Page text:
“I love "Hard-boiled.” Moreover, I wanted to write in a way congruent with myself in this time and age and that is why I came here.”
Regarding the mountains, he said, “I initially moved here just to undertake some fly-fishing and was uninterested in peak hunting (climbing mountains for the purpose to reach the top).” He had got into fishing in his late twenties. “I just kind of started going,” he says, while taking out an outdoor knife. He explains that it was a present from Shinji Nagashima, the manga artist who drew 'Judo Ichokusen', for his birthday they were at a pub in Asagaya.” “So I thought, "let's go to the mountains," and went to Mt. Takao, but I was not satisfied. After that, I went to Nishi Tanzawa."
However, when I moved into the (Minami Alps)area, the fishing was moderate. Rather, he became fascinated with mountain climbing. “I have a habit of climbing the same places I like. I guess the Minami Alps suited me. I think the Minami Alps were right for me. Especially Mt. Kitadake which I climb twice a year.” “It is only logical that living in the mountains has an impact on the content and style. This comes up naturally when I am writing.” However, although you could say that the world of Mr. Higuchi's work is somewhat absurd, what makes his work world persuasive is the way he depicts with overwhelming reality the mountains he himself traverses. The combination of "somehow" and "because I'm myself." is what creates high-quality entertainment.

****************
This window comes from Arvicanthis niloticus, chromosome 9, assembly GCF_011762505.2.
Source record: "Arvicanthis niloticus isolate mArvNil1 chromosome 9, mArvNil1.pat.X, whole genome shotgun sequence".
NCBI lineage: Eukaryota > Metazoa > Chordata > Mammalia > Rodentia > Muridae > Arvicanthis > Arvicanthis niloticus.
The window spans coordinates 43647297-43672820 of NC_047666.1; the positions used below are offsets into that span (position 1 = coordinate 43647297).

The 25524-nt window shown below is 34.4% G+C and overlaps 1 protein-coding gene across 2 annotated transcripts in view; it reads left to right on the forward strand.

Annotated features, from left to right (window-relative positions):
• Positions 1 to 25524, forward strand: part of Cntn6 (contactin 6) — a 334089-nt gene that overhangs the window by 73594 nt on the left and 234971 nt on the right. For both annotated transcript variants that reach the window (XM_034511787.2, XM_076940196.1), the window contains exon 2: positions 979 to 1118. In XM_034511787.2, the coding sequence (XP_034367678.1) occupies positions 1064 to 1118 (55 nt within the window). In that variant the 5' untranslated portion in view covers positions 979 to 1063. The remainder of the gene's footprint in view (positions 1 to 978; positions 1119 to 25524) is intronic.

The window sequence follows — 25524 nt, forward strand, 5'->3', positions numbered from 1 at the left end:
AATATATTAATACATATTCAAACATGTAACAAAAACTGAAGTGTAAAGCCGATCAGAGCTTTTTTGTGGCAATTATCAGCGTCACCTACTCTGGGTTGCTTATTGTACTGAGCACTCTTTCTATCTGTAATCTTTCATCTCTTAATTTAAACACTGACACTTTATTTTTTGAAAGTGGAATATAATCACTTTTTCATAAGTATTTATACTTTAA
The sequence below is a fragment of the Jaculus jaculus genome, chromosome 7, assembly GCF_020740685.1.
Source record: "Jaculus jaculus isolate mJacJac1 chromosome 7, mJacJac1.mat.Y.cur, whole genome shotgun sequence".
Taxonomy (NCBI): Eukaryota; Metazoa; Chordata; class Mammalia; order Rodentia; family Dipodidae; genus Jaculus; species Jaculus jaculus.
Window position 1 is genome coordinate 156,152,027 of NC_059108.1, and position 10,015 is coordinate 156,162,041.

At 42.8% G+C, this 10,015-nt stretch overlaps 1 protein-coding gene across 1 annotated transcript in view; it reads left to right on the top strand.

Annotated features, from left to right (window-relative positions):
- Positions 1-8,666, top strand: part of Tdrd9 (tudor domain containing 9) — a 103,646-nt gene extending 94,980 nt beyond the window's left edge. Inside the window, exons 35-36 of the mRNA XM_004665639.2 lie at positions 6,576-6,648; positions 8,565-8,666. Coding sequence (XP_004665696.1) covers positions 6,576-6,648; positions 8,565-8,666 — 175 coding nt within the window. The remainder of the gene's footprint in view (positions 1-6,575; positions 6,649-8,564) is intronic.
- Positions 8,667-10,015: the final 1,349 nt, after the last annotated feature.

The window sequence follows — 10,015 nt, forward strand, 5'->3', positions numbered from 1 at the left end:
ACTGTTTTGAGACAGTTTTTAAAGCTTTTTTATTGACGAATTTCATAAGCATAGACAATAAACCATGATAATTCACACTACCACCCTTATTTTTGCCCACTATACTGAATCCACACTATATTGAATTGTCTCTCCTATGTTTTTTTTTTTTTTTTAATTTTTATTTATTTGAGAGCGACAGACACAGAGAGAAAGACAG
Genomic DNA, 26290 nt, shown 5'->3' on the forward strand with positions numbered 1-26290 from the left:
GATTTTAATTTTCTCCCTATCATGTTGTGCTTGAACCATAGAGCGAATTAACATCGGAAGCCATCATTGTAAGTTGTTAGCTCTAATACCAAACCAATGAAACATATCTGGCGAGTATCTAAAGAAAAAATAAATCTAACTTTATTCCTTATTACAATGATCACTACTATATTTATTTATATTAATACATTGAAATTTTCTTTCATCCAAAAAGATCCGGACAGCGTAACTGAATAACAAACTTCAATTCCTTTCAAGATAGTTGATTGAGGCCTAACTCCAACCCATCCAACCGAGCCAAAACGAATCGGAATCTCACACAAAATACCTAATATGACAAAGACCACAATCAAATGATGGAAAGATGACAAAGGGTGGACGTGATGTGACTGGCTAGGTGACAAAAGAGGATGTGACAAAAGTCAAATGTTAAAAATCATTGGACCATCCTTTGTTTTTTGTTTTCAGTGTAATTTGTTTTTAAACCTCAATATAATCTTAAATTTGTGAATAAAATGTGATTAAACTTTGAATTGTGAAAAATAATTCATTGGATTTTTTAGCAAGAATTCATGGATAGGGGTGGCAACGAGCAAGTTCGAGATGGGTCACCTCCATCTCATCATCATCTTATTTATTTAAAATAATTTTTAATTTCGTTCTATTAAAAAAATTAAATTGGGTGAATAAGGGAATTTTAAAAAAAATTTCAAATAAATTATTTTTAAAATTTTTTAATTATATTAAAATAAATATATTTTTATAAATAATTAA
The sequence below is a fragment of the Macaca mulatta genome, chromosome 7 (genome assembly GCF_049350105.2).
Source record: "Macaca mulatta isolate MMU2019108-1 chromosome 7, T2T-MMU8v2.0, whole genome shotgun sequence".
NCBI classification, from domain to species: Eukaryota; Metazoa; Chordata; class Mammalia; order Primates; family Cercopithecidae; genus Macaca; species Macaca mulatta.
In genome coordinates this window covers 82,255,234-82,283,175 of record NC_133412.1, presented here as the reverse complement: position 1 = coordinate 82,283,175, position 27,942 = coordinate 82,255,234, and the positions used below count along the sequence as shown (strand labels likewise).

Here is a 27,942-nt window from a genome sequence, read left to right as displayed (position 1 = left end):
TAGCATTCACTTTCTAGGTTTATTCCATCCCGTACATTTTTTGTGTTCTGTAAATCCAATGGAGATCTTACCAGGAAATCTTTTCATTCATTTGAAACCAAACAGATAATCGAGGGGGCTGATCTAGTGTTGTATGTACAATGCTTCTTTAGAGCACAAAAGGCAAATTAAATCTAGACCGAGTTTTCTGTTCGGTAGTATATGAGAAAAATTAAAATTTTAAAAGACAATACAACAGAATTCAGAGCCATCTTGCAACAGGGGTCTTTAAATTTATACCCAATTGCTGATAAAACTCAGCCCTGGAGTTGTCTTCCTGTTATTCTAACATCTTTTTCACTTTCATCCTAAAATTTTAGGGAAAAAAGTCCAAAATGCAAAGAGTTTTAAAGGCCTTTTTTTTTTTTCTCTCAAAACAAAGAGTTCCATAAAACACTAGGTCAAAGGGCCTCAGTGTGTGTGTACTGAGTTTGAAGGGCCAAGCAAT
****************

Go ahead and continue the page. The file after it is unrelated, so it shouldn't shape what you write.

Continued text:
In 2008, he won both, the 27th Japan Adventure Novel Society Grand Prize and the 12th Oyabu Haruhiko Prize for 'Yakusoko no chi" (Promised Land). In 2013, he won the 2nd Ekinaka Bookstore Award with "Midnight run!" He is a monkey dog handler to drive away monkeys and also participates in local conservation.
●Mountains, literature and people
●Yatsugatake as a starting point for the art of photography (P.8-9)
●Young athletes from the southern foothills of the Yatsugatake Mountains (P.10-12)
●Southern Yatsugatake Highland resort Kiyosato Highland (P.13)
●About our area – Oizumi, Nagasaka (P.28)
●About our area – Takane, Sutama, Akeno, Nirasaki (P.36)
●About our area – Kobuchisawa, Hakushu, Mukawa (P.40)
●About our area – Fujimi, Haramura (P.47)
●Fujimi town (P.48)
●Haramura and Central Yatsugatake highland (P.49)
●Profile of Yatsugatake, Southern Alps Mountains (P.49)
●Yatsugatake, Southern Alps: Enjoy the charm with your five senses (P.59)
●Yatsugatake, southern Alps Sake Tour (P.60-61)
●How to walk in Hokuto city (P.62)
●Enjoy! Community (P.63)
●The UNESCO Eco park that is in the "Yatsugatake walk" area (P.63)
●Yatsugatake, Minami Alps Onsen catalogue (P.64)
●Yatsugatake, southern Alps Event calendar (P.66-67)
●Paul Smither’s Yatsugatake and Southern Alps Mountain plants Field guide – 1 (P.20)
●Paul Smither’s Yatsugatake and Southern Alps Mountain plants Field guide – 2 (P.50)
●Paul Smither’s Yatsugatake and Southern Alps Mountain plants Field guide – 3 (P.58)